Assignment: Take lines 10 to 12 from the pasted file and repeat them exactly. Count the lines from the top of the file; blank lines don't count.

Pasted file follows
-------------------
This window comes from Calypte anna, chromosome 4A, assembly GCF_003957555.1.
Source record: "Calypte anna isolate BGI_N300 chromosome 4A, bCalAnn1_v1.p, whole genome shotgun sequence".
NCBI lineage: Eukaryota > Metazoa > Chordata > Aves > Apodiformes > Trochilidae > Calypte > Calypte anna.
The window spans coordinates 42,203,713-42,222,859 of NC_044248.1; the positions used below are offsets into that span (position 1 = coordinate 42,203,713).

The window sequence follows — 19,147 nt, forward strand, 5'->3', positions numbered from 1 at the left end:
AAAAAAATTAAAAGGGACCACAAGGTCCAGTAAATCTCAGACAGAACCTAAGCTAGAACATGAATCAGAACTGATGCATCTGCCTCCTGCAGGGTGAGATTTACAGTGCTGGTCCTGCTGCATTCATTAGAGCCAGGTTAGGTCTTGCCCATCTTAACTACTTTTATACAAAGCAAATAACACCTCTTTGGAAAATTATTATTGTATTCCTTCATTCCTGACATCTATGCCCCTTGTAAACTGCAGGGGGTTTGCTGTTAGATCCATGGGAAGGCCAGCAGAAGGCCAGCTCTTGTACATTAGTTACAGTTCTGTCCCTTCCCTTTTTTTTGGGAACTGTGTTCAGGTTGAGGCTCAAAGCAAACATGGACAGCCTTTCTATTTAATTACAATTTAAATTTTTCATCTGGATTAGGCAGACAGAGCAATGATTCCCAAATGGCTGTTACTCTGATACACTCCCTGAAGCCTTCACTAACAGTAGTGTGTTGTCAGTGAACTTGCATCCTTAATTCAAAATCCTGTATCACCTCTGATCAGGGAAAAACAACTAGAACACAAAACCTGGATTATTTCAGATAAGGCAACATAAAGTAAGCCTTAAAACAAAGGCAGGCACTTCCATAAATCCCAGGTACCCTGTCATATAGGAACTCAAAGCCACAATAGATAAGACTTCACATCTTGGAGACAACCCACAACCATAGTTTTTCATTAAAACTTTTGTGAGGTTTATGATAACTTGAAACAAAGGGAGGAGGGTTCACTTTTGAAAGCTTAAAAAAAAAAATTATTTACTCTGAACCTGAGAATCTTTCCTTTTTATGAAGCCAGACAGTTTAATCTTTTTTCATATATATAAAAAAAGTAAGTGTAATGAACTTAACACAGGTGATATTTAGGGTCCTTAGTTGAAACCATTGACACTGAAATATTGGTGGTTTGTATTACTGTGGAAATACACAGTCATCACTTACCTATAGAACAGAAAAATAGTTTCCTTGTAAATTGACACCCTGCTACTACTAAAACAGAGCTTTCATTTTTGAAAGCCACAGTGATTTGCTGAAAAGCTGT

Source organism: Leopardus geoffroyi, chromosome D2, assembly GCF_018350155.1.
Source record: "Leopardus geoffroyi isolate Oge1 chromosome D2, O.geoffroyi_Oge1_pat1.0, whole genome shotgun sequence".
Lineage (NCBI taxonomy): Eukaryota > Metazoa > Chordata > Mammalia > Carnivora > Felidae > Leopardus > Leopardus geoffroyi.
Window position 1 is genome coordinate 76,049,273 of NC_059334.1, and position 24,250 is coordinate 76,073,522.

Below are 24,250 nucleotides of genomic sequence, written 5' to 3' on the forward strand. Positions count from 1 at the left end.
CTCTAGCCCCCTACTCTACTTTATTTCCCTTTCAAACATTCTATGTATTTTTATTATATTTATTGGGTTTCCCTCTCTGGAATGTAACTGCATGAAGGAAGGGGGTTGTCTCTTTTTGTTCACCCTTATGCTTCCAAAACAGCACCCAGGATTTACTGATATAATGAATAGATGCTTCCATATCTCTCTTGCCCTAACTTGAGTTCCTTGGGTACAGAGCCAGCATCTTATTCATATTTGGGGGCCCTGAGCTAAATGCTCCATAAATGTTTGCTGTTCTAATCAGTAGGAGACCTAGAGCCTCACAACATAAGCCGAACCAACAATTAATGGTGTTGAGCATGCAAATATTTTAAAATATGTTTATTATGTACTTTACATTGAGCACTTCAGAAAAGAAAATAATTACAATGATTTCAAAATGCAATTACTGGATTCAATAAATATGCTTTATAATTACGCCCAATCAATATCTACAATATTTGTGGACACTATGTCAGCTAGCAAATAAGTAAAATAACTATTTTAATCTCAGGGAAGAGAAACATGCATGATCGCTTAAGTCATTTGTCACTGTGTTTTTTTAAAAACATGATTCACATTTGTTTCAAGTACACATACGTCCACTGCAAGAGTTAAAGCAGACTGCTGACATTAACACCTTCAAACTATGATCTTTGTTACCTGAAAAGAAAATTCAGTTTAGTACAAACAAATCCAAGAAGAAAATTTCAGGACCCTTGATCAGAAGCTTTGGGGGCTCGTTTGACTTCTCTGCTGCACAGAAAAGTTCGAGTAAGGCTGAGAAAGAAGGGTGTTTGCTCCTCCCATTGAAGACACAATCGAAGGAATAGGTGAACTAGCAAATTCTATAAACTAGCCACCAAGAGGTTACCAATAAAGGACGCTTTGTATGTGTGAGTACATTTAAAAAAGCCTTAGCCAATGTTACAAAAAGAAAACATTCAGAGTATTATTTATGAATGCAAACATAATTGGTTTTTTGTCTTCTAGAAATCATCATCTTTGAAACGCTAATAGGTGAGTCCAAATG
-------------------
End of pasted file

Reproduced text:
Window position 1 is genome coordinate 76,049,273 of NC_059334.1, and position 24,250 is coordinate 76,073,522.

Below are 24,250 nucleotides of genomic sequence, written 5' to 3' on the forward strand. Positions count from 1 at the left end.
CTCTAGCCCCCTACTCTACTTTATTTCCCTTTCAAACATTCTATGTATTTTTATTATATTTATTGGGTTTCCCTCTCTGGAATGTAACTGCATGAAGGAAGGGGGTTGTCTCTTTTTGTTCACCCTTATGCTTCCAAAACAGCACCCAGGATTTACTGATATAATGAATAGATGCTTCCATATCTCTCTTGCCCTAACTTGAGTTCCTTGGGTACAGAGCCAGCATCTTATTCATATTTGGGGGCCCTGAGCTAAATGCTCCATAAATGTTTGCTGTTCTAATCAGTAGGAGACCTAGAGCCTCACAACATAAGCCGAACCAACAATTAATGGTGTTGAGCATGCAAATATTTTAAAATATGTTTATTATGTACTTTACATTGAGCACTTCAGAAAAGAAAATAATTACAATGATTTCAAAATGCAATTACTGGATTCAATAAATATGCTTTATAATTACGCCCAATCAATATCTACAATATTTGTGGACACTATGTCAGCTAGCAAATAAGTAAAATAACTATTTTAATCTCAGGGAAGAGAAACATGCATGATCGCTTAAGTCATTTGTCACTGTGTTTTTTTAAAAACATGATTCACATTTGTTTCAAGTACACATACGTCCACTGCAAGAGTTAAAGCAGACTGCTGACATTAACACCTTCAAACTATGATCTTTGTTACCTGAAAAGAAAATTCAGTTTAGTACAAACAAATCCAAGAAGAAAATTTCAGGACCCTTGATCAGAAGCTTTGGGGGCTCGTTTGACTTCTCTGCTGCACAGAAAAGTTCGAGTAAGGCTGAGAAAGAAGGGTGTTTGCTCCTCCCATTGAAGACACAATCGAAGGAATAGGTGAACTAGCAAATTCTATAAACTAGCCACCAAGAGGTTACCAATAAAGGACGCTTTGTATGTGTGAGTACATTTAAAAAAGCCTTAGCCAATGTTACAAAAAGAAAACATTCAGAGTATTATTTATGAATGCAAACATAATTGGTTTTTTGTCTTCTAGAAATCATCATCTTTGAAACGCTAATAGGTGAGTCCAAATG